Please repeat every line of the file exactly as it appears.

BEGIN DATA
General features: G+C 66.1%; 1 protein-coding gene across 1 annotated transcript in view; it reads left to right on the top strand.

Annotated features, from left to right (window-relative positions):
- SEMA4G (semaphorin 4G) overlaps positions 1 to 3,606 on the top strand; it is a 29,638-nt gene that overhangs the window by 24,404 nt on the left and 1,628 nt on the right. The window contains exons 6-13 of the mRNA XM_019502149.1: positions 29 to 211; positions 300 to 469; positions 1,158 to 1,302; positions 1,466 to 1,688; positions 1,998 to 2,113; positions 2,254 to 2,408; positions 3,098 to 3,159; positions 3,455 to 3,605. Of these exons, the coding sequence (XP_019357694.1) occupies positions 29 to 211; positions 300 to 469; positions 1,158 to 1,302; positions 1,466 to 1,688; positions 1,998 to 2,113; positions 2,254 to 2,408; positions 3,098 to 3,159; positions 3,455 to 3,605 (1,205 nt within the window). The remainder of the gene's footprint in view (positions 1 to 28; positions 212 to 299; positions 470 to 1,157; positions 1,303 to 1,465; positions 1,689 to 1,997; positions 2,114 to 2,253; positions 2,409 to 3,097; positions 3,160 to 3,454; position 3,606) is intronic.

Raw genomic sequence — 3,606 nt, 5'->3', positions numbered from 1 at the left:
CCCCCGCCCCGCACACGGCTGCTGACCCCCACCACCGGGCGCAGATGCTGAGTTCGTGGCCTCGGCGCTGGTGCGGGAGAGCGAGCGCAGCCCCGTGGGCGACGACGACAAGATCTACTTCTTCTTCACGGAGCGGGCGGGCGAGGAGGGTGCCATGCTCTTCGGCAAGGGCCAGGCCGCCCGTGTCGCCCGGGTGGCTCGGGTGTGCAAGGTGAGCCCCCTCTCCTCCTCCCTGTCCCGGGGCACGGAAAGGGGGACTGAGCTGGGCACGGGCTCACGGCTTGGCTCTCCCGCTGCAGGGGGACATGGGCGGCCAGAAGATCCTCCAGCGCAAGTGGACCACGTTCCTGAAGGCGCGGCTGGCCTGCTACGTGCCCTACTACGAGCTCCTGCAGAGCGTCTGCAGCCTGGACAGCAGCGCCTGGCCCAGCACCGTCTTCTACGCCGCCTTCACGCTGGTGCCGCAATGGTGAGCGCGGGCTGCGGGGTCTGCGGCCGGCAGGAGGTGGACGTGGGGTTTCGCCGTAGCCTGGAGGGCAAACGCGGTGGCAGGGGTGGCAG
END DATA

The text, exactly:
General features: G+C 66.1%; 1 protein-coding gene across 1 annotated transcript in view; it reads left to right on the top strand.

Annotated features, from left to right (window-relative positions):
- SEMA4G (semaphorin 4G) overlaps positions 1 to 3,606 on the top strand; it is a 29,638-nt gene that overhangs the window by 24,404 nt on the left and 1,628 nt on the right. The window contains exons 6-13 of the mRNA XM_019502149.1: positions 29 to 211; positions 300 to 469; positions 1,158 to 1,302; positions 1,466 to 1,688; positions 1,998 to 2,113; positions 2,254 to 2,408; positions 3,098 to 3,159; positions 3,455 to 3,605. Of these exons, the coding sequence (XP_019357694.1) occupies positions 29 to 211; positions 300 to 469; positions 1,158 to 1,302; positions 1,466 to 1,688; positions 1,998 to 2,113; positions 2,254 to 2,408; positions 3,098 to 3,159; positions 3,455 to 3,605 (1,205 nt within the window). The remainder of the gene's footprint in view (positions 1 to 28; positions 212 to 299; positions 470 to 1,157; positions 1,303 to 1,465; positions 1,689 to 1,997; positions 2,114 to 2,253; positions 2,409 to 3,097; positions 3,160 to 3,454; position 3,606) is intronic.

Raw genomic sequence — 3,606 nt, 5'->3', positions numbered from 1 at the left:
CCCCCGCCCCGCACACGGCTGCTGACCCCCACCACCGGGCGCAGATGCTGAGTTCGTGGCCTCGGCGCTGGTGCGGGAGAGCGAGCGCAGCCCCGTGGGCGACGACGACAAGATCTACTTCTTCTTCACGGAGCGGGCGGGCGAGGAGGGTGCCATGCTCTTCGGCAAGGGCCAGGCCGCCCGTGTCGCCCGGGTGGCTCGGGTGTGCAAGGTGAGCCCCCTCTCCTCCTCCCTGTCCCGGGGCACGGAAAGGGGGACTGAGCTGGGCACGGGCTCACGGCTTGGCTCTCCCGCTGCAGGGGGACATGGGCGGCCAGAAGATCCTCCAGCGCAAGTGGACCACGTTCCTGAAGGCGCGGCTGGCCTGCTACGTGCCCTACTACGAGCTCCTGCAGAGCGTCTGCAGCCTGGACAGCAGCGCCTGGCCCAGCACCGTCTTCTACGCCGCCTTCACGCTGGTGCCGCAATGGTGAGCGCGGGCTGCGGGGTCTGCGGCCGGCAGGAGGTGGACGTGGGGTTTCGCCGTAGCCTGGAGGGCAAACGCGGTGGCAGGGGTGGCAG